Hunter To Bush: Bolster Funding For SM-3, PAC-3 Missile Shields
The House Armed Services Committee chairman asked President Bush to accelerate two major missile-shield programs, and to provide funding for that hastened pace.
Rep. Duncan Hunter (R-Calif.), the chairman, made his request after North Korea announced it conducted its first nuclear weapon test underground, in defiance of international nuclear non-proliferation rules.
Hunter said this shows an urgent need for the United States to advance its SM-3, and perhaps the SM-2, missile protection systems, and the PAC-3 system as well.
In a letter to Bush, Hunter said the North Korean announcement that it successfully conducted the test is disquieting, especially “when viewed in concert with North Korea’s July 4 missile launches.”
Then, North Korea launched six missiles of at most moderate range, weapons of the Scud type, and one long-range Taepo Dong-2 missile. That long-range asset, however, failed just seconds after launch.
Hunter takes cold comfort in that failure. He told Bush that “the United States must take immediate steps to develop and deploy systems that are capable of addressing the full range of North Korean missile-based threats to the United States, our deployed forces, and our allies.”
The chairman said the first move should be to bolster sea-based ballistic missile defense systems, and form a missile shield in the seas around North Korea. Ship-based systems have scored repeated successes in tests.
“First and foremost, we must accelerate the U.S. ability to rapidly field and deploy a sea-based picket capability to protect against future North Korean ballistic missile launches,” Hunter wrote.
“In the National Defense Authorization Act for Fiscal Year 2007, the conferees added $100.0 million for Aegis Ballistic Missile Defense SM-3 interceptor procurement and Aegis system development.
“That is a start, but we need to accelerate further the schedule for fielding Aegis ballistic missile defense capabilities, whether solely SM-3 interceptors or an appropriate combination of both SM-2 and SM-3 interceptors.”
Hunter may wish to see funding for the expanded program found by shifting money among existing programs, rather than by increasing the top line on the missile defense budgets.
“I recommend strongly that the executive branch submit to the Congress both a proposal that states what steps are necessary to accomplish such acceleration and a request to reprogram the necessary funds,” he wrote.
Hunter also lauded another system.
“North Korea’s nuclear and ballistic missile tests underscore the importance of the PATRIOT Advanced Capability-3 (PAC-3) deployment on the Korean peninsula,” Hunter wrote.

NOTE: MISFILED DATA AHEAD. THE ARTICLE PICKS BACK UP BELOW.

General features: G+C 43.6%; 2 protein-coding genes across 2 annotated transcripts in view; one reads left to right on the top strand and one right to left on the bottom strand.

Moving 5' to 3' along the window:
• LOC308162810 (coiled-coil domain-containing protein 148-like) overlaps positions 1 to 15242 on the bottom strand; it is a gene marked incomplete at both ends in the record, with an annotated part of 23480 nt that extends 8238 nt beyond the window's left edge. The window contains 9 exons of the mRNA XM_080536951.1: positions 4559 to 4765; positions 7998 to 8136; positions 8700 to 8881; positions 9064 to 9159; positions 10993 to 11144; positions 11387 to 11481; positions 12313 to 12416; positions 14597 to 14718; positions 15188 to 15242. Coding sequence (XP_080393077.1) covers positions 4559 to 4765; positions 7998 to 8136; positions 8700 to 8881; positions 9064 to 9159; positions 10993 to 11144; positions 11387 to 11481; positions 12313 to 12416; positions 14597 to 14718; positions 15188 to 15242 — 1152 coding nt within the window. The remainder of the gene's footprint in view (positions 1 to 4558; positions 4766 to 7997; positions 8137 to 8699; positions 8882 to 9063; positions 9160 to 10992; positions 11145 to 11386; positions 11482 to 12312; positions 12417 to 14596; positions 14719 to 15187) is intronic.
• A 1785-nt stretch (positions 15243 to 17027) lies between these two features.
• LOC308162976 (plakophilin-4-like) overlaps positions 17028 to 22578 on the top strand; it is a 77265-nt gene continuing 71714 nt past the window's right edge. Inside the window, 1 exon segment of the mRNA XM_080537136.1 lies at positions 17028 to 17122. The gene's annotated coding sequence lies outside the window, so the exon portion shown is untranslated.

“The United States must maintain an optimal air defense capability on the peninsula. I understand that United States Forces Korea has two full PAC-3 battalions — or 8 firing batteries — located in the Republic of Korea. I want to make certain that this presence is sufficient to protect the security interests of both the United States and our allies in the region.”
South Korea and its key cities and assets are but a short missile flight from North Korea.
Hunter also said he wishes to see improved U.S. intelligence-gathering capabilities, both in Northeast Asia near North Korea and elsewhere.
U.S. military forces “must also enhance and, where appropriate, accelerate the deployment of intelligence, surveillance, and reconnaissance (ISR) capabilities focused on key regions, including Northeast Asia,” Hunter continued.
“I urge you to review the current and planned deployment of such ISR capabilities and make the adjustments necessary to ensure that the U.S. Government has the best available information to prevent conflict and, if that proves impossible, to defend our homeland, our deployed forces, and our allies,” the chairman advised.
The United States must be able to protect not only the homeland, but allied nations as well, and that includes developing missile defense shields, the legislator continued.
“It is crucial that our government protect U.S. national security interests and honor the full range of U.S. deterrent and security commitments, including through the development and deployment of ISR and missile defense capabilities,” Hunter warned.
“I will gladly serve as an advocate in the Congress for any reprogramming requests submitted by the executive branch to carry out these critical national security objectives.”
Bush also received backing from Sen. Susan Collins (R-Maine), a member of the Senate Armed Services Committee and its emerging threats and capabilities subcommittee, which has jurisdiction over many Department of Defense research and development programs.
“The apparent nuclear test conducted by North Korea is a defiant, confrontational act that threatens the stability of the region,” Collins said. “It demands an immediate and united response by the international community. It is telling that every single member of the United Nations Security Council has condemned North Korea’s actions. I am pleased that the Security Council is working toward a resolution that will, I hope, condemn North Korea’s actions and set forth comprehensive sanctions. North Korea must ultimately rejoin the six-party talks aimed at halting its nuclear program.”